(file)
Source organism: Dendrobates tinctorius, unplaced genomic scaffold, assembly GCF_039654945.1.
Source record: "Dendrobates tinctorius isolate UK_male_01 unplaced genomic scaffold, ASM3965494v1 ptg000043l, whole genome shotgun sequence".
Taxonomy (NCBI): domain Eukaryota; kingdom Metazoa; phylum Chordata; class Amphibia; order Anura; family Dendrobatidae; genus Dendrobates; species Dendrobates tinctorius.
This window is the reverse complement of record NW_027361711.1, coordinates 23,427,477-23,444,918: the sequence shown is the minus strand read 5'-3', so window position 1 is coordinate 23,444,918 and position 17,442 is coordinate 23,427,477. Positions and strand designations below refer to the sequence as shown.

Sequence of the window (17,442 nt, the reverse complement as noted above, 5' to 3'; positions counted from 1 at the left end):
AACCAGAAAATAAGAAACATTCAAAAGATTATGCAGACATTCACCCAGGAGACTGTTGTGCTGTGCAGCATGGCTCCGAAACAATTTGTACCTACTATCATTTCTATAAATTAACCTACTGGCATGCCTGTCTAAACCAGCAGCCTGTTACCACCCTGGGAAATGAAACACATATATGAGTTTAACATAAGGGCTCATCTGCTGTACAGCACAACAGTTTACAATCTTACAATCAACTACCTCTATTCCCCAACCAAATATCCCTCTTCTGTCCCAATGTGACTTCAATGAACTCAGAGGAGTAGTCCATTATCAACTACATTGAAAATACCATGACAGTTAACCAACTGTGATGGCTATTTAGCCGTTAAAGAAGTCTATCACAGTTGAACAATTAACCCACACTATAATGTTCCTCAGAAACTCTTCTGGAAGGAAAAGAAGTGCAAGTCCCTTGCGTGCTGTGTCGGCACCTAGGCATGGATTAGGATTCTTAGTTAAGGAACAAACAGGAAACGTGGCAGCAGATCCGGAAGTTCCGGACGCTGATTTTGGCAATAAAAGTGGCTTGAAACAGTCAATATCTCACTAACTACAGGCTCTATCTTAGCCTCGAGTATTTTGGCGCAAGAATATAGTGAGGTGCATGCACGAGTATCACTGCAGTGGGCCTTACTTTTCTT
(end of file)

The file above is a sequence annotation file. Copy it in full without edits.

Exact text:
Source organism: Dendrobates tinctorius, unplaced genomic scaffold, assembly GCF_039654945.1.
Source record: "Dendrobates tinctorius isolate UK_male_01 unplaced genomic scaffold, ASM3965494v1 ptg000043l, whole genome shotgun sequence".
Taxonomy (NCBI): domain Eukaryota; kingdom Metazoa; phylum Chordata; class Amphibia; order Anura; family Dendrobatidae; genus Dendrobates; species Dendrobates tinctorius.
This window is the reverse complement of record NW_027361711.1, coordinates 23,427,477-23,444,918: the sequence shown is the minus strand read 5'-3', so window position 1 is coordinate 23,444,918 and position 17,442 is coordinate 23,427,477. Positions and strand designations below refer to the sequence as shown.

Sequence of the window (17,442 nt, the reverse complement as noted above, 5' to 3'; positions counted from 1 at the left end):
AACCAGAAAATAAGAAACATTCAAAAGATTATGCAGACATTCACCCAGGAGACTGTTGTGCTGTGCAGCATGGCTCCGAAACAATTTGTACCTACTATCATTTCTATAAATTAACCTACTGGCATGCCTGTCTAAACCAGCAGCCTGTTACCACCCTGGGAAATGAAACACATATATGAGTTTAACATAAGGGCTCATCTGCTGTACAGCACAACAGTTTACAATCTTACAATCAACTACCTCTATTCCCCAACCAAATATCCCTCTTCTGTCCCAATGTGACTTCAATGAACTCAGAGGAGTAGTCCATTATCAACTACATTGAAAATACCATGACAGTTAACCAACTGTGATGGCTATTTAGCCGTTAAAGAAGTCTATCACAGTTGAACAATTAACCCACACTATAATGTTCCTCAGAAACTCTTCTGGAAGGAAAAGAAGTGCAAGTCCCTTGCGTGCTGTGTCGGCACCTAGGCATGGATTAGGATTCTTAGTTAAGGAACAAACAGGAAACGTGGCAGCAGATCCGGAAGTTCCGGACGCTGATTTTGGCAATAAAAGTGGCTTGAAACAGTCAATATCTCACTAACTACAGGCTCTATCTTAGCCTCGAGTATTTTGGCGCAAGAATATAGTGAGGTGCATGCACGAGTATCACTGCAGTGGGCCTTACTTTTCTT